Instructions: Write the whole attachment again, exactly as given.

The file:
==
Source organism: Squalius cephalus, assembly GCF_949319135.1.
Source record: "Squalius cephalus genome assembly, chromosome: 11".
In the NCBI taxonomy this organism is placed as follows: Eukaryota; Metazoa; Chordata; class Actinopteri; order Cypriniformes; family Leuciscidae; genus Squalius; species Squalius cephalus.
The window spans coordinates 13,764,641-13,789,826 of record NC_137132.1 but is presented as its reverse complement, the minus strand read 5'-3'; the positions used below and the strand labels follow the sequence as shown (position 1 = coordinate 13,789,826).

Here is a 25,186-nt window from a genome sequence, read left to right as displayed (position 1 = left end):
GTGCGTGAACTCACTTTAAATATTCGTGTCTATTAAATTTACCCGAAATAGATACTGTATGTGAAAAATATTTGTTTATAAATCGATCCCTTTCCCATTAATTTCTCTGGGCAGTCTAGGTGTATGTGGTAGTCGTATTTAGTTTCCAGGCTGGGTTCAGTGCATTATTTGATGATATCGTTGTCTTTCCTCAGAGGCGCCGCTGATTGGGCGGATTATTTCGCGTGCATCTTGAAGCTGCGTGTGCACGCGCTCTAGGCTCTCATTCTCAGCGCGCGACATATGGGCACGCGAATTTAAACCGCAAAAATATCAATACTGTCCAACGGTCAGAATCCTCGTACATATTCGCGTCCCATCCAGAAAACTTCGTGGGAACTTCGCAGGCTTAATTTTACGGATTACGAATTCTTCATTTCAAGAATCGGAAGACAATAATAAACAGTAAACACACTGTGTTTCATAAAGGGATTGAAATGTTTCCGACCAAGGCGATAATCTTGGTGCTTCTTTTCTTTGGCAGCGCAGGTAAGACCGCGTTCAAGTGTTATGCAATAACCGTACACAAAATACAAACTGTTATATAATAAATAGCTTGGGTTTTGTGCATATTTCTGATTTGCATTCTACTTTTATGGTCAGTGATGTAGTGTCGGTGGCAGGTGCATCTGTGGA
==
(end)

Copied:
Source organism: Squalius cephalus, assembly GCF_949319135.1.
Source record: "Squalius cephalus genome assembly, chromosome: 11".
In the NCBI taxonomy this organism is placed as follows: Eukaryota; Metazoa; Chordata; class Actinopteri; order Cypriniformes; family Leuciscidae; genus Squalius; species Squalius cephalus.
The window spans coordinates 13,764,641-13,789,826 of record NC_137132.1 but is presented as its reverse complement, the minus strand read 5'-3'; the positions used below and the strand labels follow the sequence as shown (position 1 = coordinate 13,789,826).

Here is a 25,186-nt window from a genome sequence, read left to right as displayed (position 1 = left end):
GTGCGTGAACTCACTTTAAATATTCGTGTCTATTAAATTTACCCGAAATAGATACTGTATGTGAAAAATATTTGTTTATAAATCGATCCCTTTCCCATTAATTTCTCTGGGCAGTCTAGGTGTATGTGGTAGTCGTATTTAGTTTCCAGGCTGGGTTCAGTGCATTATTTGATGATATCGTTGTCTTTCCTCAGAGGCGCCGCTGATTGGGCGGATTATTTCGCGTGCATCTTGAAGCTGCGTGTGCACGCGCTCTAGGCTCTCATTCTCAGCGCGCGACATATGGGCACGCGAATTTAAACCGCAAAAATATCAATACTGTCCAACGGTCAGAATCCTCGTACATATTCGCGTCCCATCCAGAAAACTTCGTGGGAACTTCGCAGGCTTAATTTTACGGATTACGAATTCTTCATTTCAAGAATCGGAAGACAATAATAAACAGTAAACACACTGTGTTTCATAAAGGGATTGAAATGTTTCCGACCAAGGCGATAATCTTGGTGCTTCTTTTCTTTGGCAGCGCAGGTAAGACCGCGTTCAAGTGTTATGCAATAACCGTACACAAAATACAAACTGTTATATAATAAATAGCTTGGGTTTTGTGCATATTTCTGATTTGCATTCTACTTTTATGGTCAGTGATGTAGTGTCGGTGGCAGGTGCATCTGTGGA